Research Area: Exploration

Reservoir quality of the Triassic-Jurassic SW Barents Shelf: Diagenesis linked to seismic and sedimentary facies

Project Number: 6270
Project Duration: 01.06.2016 - 31.05.2020

Project manager: Helge Hellevang 
Division Head: Kjell Sunde


Sandstones constitute important reservoirs for oil and gas around the globe. The most important reservoir properties are porosity and permeability, which accommodate accumulation and flow of fluids through the reservoir. Reservoir quality is determined by the textural (e.g. grain size, sorting) and mineralogical composition of the sediment (Figure 1). These properties are functions of sedimentary provenance, depositional setting and diagenetic processes during burial.



















Figure 1: Examples of reservoir quality as seen in optical microscope. Samples collected from Middle Triassic Kobbe Formation (left) and Upper Triassic Snadd Formation (right). QZ = quartz grains, RF = Rock fragments, MRF = Mudrock fragments, Mica = Mica grain, Chl = Chlorite cement, Ili = Illite, Matx = Matrix. Porosity displayed in blue color.


Prediction of reservoir quality in large frontier hydrocarbon provinces such as the Barents Shelf is presently based on sparse well control and limited seismic coverage of mixed quality. Disappointing results from recent drillings in the region, finding cemented sandstones with low porosity and permeability, have shown that predicting the distribution of high-quality reservoirs poses a great challenge. This project targets methods to predict reservoir quality prior to costly drillings and will build conceptual and regional knowledge important for future prospecting of the southwestern Barents Shelf (Figure 2).




















Figure 2: Location of well database in the southwestern Barents Shelf (figure modified from NPD).


Diagenesis refers to all processes affecting the sediment after its deposition and before its complete solidification. Most of the porosity found in deeply buried sandstones is preserved initial void space between framework grains (primary porosity). Mechanical compaction (e.g. grain crushing and packing) and chemical compaction (e.g. cementation) decrease the primary porosity of sandstones during burial. Processes that inhibit or reduce compaction have received special attention during prospecting of deeply buried sandstones. On the Barents Shelf, sediments sourced from the eastern Uralide orogeny are rich in lithic rock fragments that tend to deform easily during mechanical compaction, leading to low intergranular volume and reduced reservoir quality. Development of clay coatings in some sandstone reservoirs has proven efficient in inhibiting quartz overgrowths and significant chemical compaction of the sandstone (Figure 3). An improved understanding of the link between sedimentary provenance, depositional environment and diagenetic processes preserving high reservoir quality is therefore a prerequisite for predicting the distribution of anomalous positive porosity at deeper burial.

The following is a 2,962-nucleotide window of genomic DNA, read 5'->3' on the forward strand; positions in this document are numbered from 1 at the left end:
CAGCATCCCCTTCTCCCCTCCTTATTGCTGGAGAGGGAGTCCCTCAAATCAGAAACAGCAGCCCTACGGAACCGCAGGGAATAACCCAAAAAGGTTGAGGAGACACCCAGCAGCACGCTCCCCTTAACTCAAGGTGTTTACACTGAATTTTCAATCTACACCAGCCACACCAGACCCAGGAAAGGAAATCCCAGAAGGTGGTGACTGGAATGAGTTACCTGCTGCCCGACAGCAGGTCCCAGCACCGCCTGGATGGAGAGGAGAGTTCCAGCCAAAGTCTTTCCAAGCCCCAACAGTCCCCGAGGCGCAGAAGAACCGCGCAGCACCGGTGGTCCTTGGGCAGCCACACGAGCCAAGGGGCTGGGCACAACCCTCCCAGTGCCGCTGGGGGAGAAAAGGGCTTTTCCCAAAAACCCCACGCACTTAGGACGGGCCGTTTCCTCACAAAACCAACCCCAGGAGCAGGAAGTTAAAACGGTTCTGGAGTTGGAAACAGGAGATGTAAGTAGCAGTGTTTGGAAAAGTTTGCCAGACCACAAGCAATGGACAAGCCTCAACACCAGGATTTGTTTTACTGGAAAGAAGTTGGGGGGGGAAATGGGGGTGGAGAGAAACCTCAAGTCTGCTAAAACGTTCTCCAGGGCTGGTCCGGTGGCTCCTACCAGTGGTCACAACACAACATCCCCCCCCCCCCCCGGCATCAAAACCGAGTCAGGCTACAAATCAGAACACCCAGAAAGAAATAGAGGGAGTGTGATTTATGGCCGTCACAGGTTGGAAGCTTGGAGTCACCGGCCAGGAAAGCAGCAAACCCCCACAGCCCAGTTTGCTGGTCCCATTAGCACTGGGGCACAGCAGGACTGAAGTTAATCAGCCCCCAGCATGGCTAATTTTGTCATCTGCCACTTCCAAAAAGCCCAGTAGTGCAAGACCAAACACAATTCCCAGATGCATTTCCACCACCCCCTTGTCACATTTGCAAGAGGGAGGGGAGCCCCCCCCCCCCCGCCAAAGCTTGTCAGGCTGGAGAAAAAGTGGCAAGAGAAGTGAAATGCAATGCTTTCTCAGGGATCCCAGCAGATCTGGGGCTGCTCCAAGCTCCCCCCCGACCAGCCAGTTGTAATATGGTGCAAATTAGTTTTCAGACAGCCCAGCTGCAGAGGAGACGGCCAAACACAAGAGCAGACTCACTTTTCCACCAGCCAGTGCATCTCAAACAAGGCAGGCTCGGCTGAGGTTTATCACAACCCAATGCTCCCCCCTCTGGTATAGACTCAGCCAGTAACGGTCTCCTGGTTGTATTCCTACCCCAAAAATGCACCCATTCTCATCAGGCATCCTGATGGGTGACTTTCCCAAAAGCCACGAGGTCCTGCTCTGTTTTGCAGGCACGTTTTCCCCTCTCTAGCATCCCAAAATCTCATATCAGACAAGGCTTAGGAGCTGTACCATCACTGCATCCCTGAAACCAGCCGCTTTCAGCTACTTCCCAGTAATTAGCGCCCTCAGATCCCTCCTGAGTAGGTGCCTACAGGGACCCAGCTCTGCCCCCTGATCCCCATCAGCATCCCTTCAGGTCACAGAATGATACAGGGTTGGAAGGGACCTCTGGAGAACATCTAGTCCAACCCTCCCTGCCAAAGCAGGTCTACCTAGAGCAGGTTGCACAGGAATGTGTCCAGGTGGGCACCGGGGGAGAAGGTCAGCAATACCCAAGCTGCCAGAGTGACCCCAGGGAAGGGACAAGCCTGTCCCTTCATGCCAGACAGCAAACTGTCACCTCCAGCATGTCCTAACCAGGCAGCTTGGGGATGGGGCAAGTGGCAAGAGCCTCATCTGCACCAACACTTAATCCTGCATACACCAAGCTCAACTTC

Figure 3: Conceptual sketch showing the relative timing of chlorite coatings through burial history of the sediment (fictional burial history curve not to scale). The coating is characterized by two generations of chlorite coatings: The first coating (green) is present at grain-to-grain contacts and fills in embayments of the grain surface. It most likely forms at or close to surface conditions. The second chlorite coating (pink) is absent at grain-to-grain contacts and nucleates on top of the first chlorite coating around temperatures of 80 - 100°C. The coating prevents nucleation of quartz cement




The project will provide updated insight on diagenetic processes in the southwestern Barents Sea and impact future exploration activity in the region by investigating the possibility of developing an assessment model for risk evaluation of reservoir quality during prospect analysis.





Line, L. H., 2015. Reservoir characterization of the Middle – Upper Triassic Kobbe and Snadd Formations in the southwestern Barents Sea: The role of chlorite coating (Master thesis).

Line, L.H., Jahren, J. and Hellevang, H., 2018. Mechanical compaction in chlorite-coated sandstone reservoirs–Examples from middle–Late Triassic channels in the southwestern Barents Sea. Marine and Petroleum Geology. https://www.sciencedirect.com/science/article/pii/S0264817218302289?via%3Dihub

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